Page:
In March 2015, more than 40 key Christian leaders from across the spectrum of the English church gathered in the Lake District. For 24 hours they prayed and talked, sharing their heart for mission and their collective longing to see God move in this nation.
The Talking Jesus research was born out of these discussions, giving a unique and fascinating insight into how our friends and neighbours view us as Christians, what they think about Jesus and how they react when we share Jesus with them. It also told us how often practising Christians are sharing their faith, and how confident they feel when they talk about Jesus.
Since the research was released, Christians and church leaders across the country have been unpacking the findings together. We’ve heard stories of individuals and churches re-inspired in sharing Jesus after hearing about the research, and of unity movements across the nation responding to the challenge of making Jesus known in their village, town or city.
Since the 2015 research report, many follow-up tools and resources have been released as well as the follow-up 2022 research report which gives a fascinating comparison showing the changes in perception over the seven years since the previous research was done. The team aim to continue to do more research reports every five years to continue the insights.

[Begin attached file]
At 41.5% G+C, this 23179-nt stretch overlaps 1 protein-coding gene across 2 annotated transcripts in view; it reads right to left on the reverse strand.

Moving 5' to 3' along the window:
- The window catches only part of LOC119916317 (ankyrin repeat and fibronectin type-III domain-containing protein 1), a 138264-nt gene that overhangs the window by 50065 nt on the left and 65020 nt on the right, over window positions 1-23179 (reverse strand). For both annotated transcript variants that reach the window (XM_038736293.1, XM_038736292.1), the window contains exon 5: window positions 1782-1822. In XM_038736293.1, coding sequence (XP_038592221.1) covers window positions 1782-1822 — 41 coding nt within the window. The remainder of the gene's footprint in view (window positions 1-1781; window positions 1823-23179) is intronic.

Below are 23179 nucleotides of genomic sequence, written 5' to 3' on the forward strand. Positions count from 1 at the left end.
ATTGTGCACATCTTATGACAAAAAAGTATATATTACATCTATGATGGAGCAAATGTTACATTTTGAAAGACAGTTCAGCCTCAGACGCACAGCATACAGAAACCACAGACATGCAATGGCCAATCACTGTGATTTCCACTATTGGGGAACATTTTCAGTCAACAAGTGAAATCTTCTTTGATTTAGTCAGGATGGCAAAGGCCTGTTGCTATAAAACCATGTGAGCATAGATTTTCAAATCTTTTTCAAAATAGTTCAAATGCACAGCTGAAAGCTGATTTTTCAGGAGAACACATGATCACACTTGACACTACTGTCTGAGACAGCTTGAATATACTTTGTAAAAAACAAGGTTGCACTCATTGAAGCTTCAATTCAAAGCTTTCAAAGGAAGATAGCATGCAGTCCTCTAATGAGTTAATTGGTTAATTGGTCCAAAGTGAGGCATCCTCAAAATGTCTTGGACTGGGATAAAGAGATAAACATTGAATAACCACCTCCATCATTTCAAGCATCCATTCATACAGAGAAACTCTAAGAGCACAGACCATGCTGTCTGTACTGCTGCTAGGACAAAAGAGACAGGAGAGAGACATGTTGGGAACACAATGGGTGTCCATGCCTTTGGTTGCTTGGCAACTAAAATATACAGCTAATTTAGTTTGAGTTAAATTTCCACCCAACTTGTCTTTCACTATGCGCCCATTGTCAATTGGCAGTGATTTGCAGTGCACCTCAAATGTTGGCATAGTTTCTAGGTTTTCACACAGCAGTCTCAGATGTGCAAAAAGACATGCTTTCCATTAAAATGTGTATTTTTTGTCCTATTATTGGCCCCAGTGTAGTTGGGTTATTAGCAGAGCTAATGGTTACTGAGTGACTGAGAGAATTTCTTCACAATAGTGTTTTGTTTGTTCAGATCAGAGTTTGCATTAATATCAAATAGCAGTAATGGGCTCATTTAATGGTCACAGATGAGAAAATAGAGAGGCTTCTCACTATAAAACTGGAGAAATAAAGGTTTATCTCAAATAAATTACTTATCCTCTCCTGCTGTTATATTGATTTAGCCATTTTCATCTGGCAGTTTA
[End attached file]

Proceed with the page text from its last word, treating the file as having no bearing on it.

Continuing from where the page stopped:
Savanta ComRes conducted one 10-minute online survey among a total of about 4,000 UK adults. Fieldwork mainly took place between 28 January 2022 and 13 February 2022, with some supplementary fieldwork taking place between 28 March 2022 and 5 April 2022. Respondents were recruited into two samples. Sample one, the Nat Rep sample, was designed to be nationally representative of the UK, numbering 3,115 people. In addition to this, Savanta ComRes also recruited a Boost Sample of 917 practising Christians. Following fieldwork, these two samples were combined into a single dataset. Practising Christians were weighted so that the proportion of practising Christians in the dataset as a whole was equal to the proportion of practising Christians recruited by chance in the nationally representative sample. Then, the whole combined dataset was weighted by gender, age, and region, ensuring that the data would provide a representative picture of the whole UK population.
The data has a margin of error of 1.54%, meaning that actual percentages could be 1.54% higher or lower than those presented below.